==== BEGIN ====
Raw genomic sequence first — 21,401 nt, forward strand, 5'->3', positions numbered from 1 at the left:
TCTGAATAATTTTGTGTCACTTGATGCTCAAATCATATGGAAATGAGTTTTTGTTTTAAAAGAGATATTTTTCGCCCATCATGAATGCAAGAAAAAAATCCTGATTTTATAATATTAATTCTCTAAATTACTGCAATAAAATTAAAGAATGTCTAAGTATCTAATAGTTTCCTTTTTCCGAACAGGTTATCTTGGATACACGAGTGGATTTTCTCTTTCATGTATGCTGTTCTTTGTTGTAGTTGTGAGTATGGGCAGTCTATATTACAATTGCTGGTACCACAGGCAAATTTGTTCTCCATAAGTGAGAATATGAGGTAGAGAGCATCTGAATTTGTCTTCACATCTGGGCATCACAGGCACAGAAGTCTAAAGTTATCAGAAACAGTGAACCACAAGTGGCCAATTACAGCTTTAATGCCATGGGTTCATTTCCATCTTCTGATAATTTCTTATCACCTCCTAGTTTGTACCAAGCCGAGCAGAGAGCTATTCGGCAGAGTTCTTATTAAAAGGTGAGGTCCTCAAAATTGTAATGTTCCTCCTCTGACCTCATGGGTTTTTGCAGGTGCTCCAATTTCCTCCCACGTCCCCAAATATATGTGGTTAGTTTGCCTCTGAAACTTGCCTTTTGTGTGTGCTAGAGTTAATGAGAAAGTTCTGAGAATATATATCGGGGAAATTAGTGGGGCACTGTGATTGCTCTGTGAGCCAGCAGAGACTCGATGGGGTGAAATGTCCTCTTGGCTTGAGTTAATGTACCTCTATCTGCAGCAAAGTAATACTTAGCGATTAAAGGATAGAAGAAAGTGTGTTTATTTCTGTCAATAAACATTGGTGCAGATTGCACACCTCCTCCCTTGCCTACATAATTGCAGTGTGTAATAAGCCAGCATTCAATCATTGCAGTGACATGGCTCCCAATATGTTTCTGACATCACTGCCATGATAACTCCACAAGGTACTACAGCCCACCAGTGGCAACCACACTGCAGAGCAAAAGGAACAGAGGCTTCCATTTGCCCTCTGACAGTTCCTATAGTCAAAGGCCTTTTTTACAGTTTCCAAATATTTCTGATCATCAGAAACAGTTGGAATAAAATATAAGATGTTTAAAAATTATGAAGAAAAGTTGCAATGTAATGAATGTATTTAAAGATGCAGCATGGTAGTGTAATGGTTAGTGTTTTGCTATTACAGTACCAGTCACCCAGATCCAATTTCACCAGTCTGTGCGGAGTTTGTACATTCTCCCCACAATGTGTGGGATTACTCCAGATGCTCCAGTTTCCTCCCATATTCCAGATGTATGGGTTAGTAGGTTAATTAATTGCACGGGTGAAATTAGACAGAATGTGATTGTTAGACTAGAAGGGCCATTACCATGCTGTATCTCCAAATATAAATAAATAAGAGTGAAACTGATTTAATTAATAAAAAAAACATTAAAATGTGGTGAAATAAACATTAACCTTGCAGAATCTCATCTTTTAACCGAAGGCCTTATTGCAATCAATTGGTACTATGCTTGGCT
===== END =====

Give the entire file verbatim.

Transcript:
Raw genomic sequence first — 21,401 nt, forward strand, 5'->3', positions numbered from 1 at the left:
TCTGAATAATTTTGTGTCACTTGATGCTCAAATCATATGGAAATGAGTTTTTGTTTTAAAAGAGATATTTTTCGCCCATCATGAATGCAAGAAAAAAATCCTGATTTTATAATATTAATTCTCTAAATTACTGCAATAAAATTAAAGAATGTCTAAGTATCTAATAGTTTCCTTTTTCCGAACAGGTTATCTTGGATACACGAGTGGATTTTCTCTTTCATGTATGCTGTTCTTTGTTGTAGTTGTGAGTATGGGCAGTCTATATTACAATTGCTGGTACCACAGGCAAATTTGTTCTCCATAAGTGAGAATATGAGGTAGAGAGCATCTGAATTTGTCTTCACATCTGGGCATCACAGGCACAGAAGTCTAAAGTTATCAGAAACAGTGAACCACAAGTGGCCAATTACAGCTTTAATGCCATGGGTTCATTTCCATCTTCTGATAATTTCTTATCACCTCCTAGTTTGTACCAAGCCGAGCAGAGAGCTATTCGGCAGAGTTCTTATTAAAAGGTGAGGTCCTCAAAATTGTAATGTTCCTCCTCTGACCTCATGGGTTTTTGCAGGTGCTCCAATTTCCTCCCACGTCCCCAAATATATGTGGTTAGTTTGCCTCTGAAACTTGCCTTTTGTGTGTGCTAGAGTTAATGAGAAAGTTCTGAGAATATATATCGGGGAAATTAGTGGGGCACTGTGATTGCTCTGTGAGCCAGCAGAGACTCGATGGGGTGAAATGTCCTCTTGGCTTGAGTTAATGTACCTCTATCTGCAGCAAAGTAATACTTAGCGATTAAAGGATAGAAGAAAGTGTGTTTATTTCTGTCAATAAACATTGGTGCAGATTGCACACCTCCTCCCTTGCCTACATAATTGCAGTGTGTAATAAGCCAGCATTCAATCATTGCAGTGACATGGCTCCCAATATGTTTCTGACATCACTGCCATGATAACTCCACAAGGTACTACAGCCCACCAGTGGCAACCACACTGCAGAGCAAAAGGAACAGAGGCTTCCATTTGCCCTCTGACAGTTCCTATAGTCAAAGGCCTTTTTTACAGTTTCCAAATATTTCTGATCATCAGAAACAGTTGGAATAAAATATAAGATGTTTAAAAATTATGAAGAAAAGTTGCAATGTAATGAATGTATTTAAAGATGCAGCATGGTAGTGTAATGGTTAGTGTTTTGCTATTACAGTACCAGTCACCCAGATCCAATTTCACCAGTCTGTGCGGAGTTTGTACATTCTCCCCACAATGTGTGGGATTACTCCAGATGCTCCAGTTTCCTCCCATATTCCAGATGTATGGGTTAGTAGGTTAATTAATTGCACGGGTGAAATTAGACAGAATGTGATTGTTAGACTAGAAGGGCCATTACCATGCTGTATCTCCAAATATAAATAAATAAGAGTGAAACTGATTTAATTAATAAAAAAAACATTAAAATGTGGTGAAATAAACATTAACCTTGCAGAATCTCATCTTTTAACCGAAGGCCTTATTGCAATCAATTGGTACTATGCTTGGCT